Cookies Policy

This site uses cookies. By continuing to browse the site you are agreeing to our use of cookies.

I accept this policy

Find out more here

Variation in the stability of cockatiel (Nymphicus hollandicus) pair relationships: the roles of males, females, and mate compatibility

No metrics data to plot.
The attempt to load metrics for this article has failed.
The attempt to plot a graph for these metrics has failed.
The full text of this article is not currently available.

Brill’s MyBook program is exclusively available on BrillOnline Books and Journals. Students and scholars affiliated with an institution that has purchased a Brill E-Book on the BrillOnline platform automatically have access to the MyBook option for the title(s) acquired by the Library. Brill MyBook is a print-on-demand paperback copy which is sold at a favorably uniform low price.

Access this article

+ Tax (if applicable)
Add to Favorites
You must be logged in to use this functionality

image of Behaviour

Pair relationships and their emergent properties represent potentially significant sources of proximate and ultimate influence on mating systems, but the study of such relational factors has been rare compared to the volume of literature dedicated to individual-level measures of mate quality. This study assessed variation in the stability of pair relationships in cockatiels (Nymphicus hollandicus) and sought sources for that variation in both the behavior of mated individuals and their compatibility. Pair relationships represent an especially salient aspect of the social system of cockatiels, a socially monogamous species with long-term pairing.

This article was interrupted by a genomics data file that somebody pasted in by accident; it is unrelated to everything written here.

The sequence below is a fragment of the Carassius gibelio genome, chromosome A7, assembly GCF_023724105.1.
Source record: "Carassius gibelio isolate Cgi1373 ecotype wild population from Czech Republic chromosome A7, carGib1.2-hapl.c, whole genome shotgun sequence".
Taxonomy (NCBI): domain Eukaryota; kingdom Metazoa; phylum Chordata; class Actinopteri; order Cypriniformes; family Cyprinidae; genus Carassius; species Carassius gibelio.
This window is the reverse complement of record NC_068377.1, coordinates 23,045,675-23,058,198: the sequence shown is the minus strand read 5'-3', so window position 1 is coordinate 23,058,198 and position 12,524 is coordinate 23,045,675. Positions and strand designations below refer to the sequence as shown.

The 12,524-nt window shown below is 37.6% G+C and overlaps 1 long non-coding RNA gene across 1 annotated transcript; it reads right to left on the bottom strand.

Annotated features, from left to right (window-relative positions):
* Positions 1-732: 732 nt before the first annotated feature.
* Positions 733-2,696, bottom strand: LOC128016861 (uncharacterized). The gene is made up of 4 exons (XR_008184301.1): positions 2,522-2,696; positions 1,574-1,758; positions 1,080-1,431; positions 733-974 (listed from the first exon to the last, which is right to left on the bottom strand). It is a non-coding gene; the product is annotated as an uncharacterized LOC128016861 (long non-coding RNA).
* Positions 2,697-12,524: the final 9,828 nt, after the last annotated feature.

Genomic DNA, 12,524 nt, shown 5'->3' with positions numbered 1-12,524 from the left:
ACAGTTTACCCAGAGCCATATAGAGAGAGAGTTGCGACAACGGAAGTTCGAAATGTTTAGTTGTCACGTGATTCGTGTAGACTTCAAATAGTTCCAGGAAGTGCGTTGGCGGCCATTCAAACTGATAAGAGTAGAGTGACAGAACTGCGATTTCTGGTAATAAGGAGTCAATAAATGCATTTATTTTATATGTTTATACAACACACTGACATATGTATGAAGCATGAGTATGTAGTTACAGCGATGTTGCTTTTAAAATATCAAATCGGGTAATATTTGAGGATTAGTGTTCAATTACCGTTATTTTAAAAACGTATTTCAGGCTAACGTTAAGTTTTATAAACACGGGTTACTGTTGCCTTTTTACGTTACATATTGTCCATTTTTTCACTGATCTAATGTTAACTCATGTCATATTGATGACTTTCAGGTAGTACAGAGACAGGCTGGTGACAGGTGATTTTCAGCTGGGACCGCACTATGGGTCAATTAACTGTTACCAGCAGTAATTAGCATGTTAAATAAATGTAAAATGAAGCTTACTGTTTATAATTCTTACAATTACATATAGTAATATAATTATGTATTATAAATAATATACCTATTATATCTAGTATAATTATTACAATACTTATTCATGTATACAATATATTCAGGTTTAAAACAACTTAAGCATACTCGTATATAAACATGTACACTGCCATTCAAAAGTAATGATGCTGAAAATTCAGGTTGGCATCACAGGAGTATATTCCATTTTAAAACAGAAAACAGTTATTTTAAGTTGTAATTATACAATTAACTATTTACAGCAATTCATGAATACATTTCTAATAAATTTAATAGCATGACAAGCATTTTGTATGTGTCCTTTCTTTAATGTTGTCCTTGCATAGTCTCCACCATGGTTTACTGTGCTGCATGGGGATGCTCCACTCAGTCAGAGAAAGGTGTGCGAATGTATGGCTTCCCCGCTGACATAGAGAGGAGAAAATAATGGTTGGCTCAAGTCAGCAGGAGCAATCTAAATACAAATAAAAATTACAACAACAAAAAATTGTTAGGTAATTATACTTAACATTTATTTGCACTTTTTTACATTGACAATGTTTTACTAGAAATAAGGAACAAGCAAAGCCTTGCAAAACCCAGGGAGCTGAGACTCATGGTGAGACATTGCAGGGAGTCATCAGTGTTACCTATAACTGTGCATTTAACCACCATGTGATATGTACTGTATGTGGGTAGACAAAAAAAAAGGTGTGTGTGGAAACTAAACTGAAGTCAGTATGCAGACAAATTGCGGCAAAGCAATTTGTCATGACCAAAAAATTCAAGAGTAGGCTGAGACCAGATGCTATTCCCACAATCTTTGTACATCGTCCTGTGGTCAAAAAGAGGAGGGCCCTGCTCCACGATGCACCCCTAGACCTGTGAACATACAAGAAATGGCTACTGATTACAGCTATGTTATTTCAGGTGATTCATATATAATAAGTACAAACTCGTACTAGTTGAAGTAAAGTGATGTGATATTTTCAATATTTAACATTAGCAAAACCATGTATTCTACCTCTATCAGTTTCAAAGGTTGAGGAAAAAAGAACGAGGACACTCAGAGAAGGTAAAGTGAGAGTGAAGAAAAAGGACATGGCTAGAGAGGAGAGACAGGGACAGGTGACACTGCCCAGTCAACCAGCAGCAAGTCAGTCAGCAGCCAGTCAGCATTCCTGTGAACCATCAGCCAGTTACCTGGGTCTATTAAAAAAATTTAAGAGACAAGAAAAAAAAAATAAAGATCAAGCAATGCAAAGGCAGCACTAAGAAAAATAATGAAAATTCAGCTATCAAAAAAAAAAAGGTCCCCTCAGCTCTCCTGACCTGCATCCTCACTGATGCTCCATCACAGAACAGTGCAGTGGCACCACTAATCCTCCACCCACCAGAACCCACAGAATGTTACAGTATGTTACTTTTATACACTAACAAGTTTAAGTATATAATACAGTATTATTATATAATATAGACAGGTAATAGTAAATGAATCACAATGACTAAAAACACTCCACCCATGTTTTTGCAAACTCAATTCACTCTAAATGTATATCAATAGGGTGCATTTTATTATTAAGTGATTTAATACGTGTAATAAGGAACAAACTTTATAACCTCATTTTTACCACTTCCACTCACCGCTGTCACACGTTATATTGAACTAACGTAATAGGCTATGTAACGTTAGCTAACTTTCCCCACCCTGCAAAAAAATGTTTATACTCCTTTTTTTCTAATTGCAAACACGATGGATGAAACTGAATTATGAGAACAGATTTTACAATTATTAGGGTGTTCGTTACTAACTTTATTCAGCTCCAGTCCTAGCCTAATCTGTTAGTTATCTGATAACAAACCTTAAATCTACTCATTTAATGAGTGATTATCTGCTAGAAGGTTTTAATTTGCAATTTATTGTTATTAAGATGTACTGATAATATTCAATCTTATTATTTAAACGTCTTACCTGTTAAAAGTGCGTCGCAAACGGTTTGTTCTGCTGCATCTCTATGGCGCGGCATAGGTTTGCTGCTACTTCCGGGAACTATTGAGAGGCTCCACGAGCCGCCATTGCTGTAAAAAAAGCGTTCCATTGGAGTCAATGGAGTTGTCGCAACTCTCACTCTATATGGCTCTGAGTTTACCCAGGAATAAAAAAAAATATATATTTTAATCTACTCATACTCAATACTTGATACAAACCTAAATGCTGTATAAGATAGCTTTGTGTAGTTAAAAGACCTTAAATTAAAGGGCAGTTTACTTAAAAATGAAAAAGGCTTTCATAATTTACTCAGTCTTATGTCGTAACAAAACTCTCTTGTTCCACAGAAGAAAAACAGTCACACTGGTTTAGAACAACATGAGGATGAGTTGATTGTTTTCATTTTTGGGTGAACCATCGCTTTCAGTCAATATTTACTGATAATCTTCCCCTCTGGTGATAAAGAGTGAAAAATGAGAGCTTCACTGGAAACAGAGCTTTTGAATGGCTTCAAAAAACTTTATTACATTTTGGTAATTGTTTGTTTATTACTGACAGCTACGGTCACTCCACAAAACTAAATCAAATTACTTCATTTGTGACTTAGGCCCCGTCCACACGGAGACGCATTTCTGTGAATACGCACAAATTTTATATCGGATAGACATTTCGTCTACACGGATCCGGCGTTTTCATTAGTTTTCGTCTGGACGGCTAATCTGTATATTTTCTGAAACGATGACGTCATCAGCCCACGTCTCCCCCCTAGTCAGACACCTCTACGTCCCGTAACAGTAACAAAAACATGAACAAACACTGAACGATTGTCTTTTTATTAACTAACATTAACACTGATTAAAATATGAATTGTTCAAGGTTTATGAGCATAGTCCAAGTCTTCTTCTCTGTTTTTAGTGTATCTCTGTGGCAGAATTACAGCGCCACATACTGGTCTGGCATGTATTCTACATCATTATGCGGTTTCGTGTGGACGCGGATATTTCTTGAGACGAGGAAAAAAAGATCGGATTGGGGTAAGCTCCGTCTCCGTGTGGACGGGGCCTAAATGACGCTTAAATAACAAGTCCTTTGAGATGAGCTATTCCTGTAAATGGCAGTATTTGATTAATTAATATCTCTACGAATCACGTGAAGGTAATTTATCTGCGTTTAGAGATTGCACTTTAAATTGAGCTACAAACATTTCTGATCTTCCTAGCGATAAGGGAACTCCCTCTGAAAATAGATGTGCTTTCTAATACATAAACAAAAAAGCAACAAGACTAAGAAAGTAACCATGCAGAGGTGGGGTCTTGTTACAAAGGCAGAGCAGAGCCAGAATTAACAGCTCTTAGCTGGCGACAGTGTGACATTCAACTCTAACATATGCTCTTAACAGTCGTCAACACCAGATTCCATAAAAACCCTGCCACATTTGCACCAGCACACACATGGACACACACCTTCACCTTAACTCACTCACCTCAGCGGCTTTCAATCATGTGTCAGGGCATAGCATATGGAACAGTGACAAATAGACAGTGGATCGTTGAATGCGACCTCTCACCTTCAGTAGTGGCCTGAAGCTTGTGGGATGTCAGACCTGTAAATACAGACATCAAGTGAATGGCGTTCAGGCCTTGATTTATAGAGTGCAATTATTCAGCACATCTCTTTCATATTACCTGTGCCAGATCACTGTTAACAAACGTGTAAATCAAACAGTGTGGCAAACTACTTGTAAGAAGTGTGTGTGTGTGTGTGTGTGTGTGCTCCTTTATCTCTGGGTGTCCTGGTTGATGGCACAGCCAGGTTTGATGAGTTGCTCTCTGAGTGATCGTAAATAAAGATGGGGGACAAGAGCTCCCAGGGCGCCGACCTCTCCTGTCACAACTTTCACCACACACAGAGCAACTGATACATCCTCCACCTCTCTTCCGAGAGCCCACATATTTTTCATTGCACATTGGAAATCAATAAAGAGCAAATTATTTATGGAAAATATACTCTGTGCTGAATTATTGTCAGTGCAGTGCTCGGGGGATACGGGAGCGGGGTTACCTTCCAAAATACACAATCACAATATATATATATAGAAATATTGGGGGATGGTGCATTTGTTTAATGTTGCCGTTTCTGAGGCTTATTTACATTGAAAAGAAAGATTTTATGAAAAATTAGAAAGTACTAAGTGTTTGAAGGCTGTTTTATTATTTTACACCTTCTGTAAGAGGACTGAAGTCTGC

In a semi-natural, captive setting, this study compared (1) the social interactions between cockatiel mates to those individuals' interactions with opposite-sex non-mates, (2) the roles of males and females in pair relationships, and (3) the various pairs in their displays of intrapair and extrapair interactions. We also assessed the behavioral features underlying pair relationships by examining the interrelationships among social behaviors within pairs and the degree to which emergent properties structure pair relationships. Interactions between mates, as compared to opposite-sex non-mates, were characterized by closer proximity, greater behavioral synchrony, less aggression, more allopreening, and greater sexual behavior. Males and females displayed little dimorphism in many intrapair and extrapair behaviors; however, males approached and courted their mates more than females did, and males but not females exhibited more intersexual aggression to non-mates than to their mates. Social interactions between mates varied significantly among pairs in ways that reflected variation in the degree of behavioral compatibility between mates. In other words, suites of highly correlated behaviors characterized the interactions between mates such that pairs exhibiting greater affiliative or accordant behaviors exhibited less aggressive or discordant behaviors and vice versa. Emergent properties appeared to play an especially important role in compatibility. By examining significant within-species variation in pair relationships, this study complements the increasing knowledge of mating relationships gained from comparative studies and illustrates the importance of emergent, pair-level behavior in the maintenance of long-term monogamous pair-bonds.


Full text loading...


Data & Media loading...

Article metrics loading...



Can't access your account?
  • Tools

  • Add to Favorites
  • Printable version
  • Email this page
  • Subscribe to ToC alert
  • Get permissions
  • Recommend to your library

    You must fill out fields marked with: *

    Librarian details
    Your details
    Why are you recommending this title?
    Select reason:
    Behaviour — Recommend this title to your library
  • Export citations
  • Key

  • Full access
  • Open Access
  • Partial/No accessInformation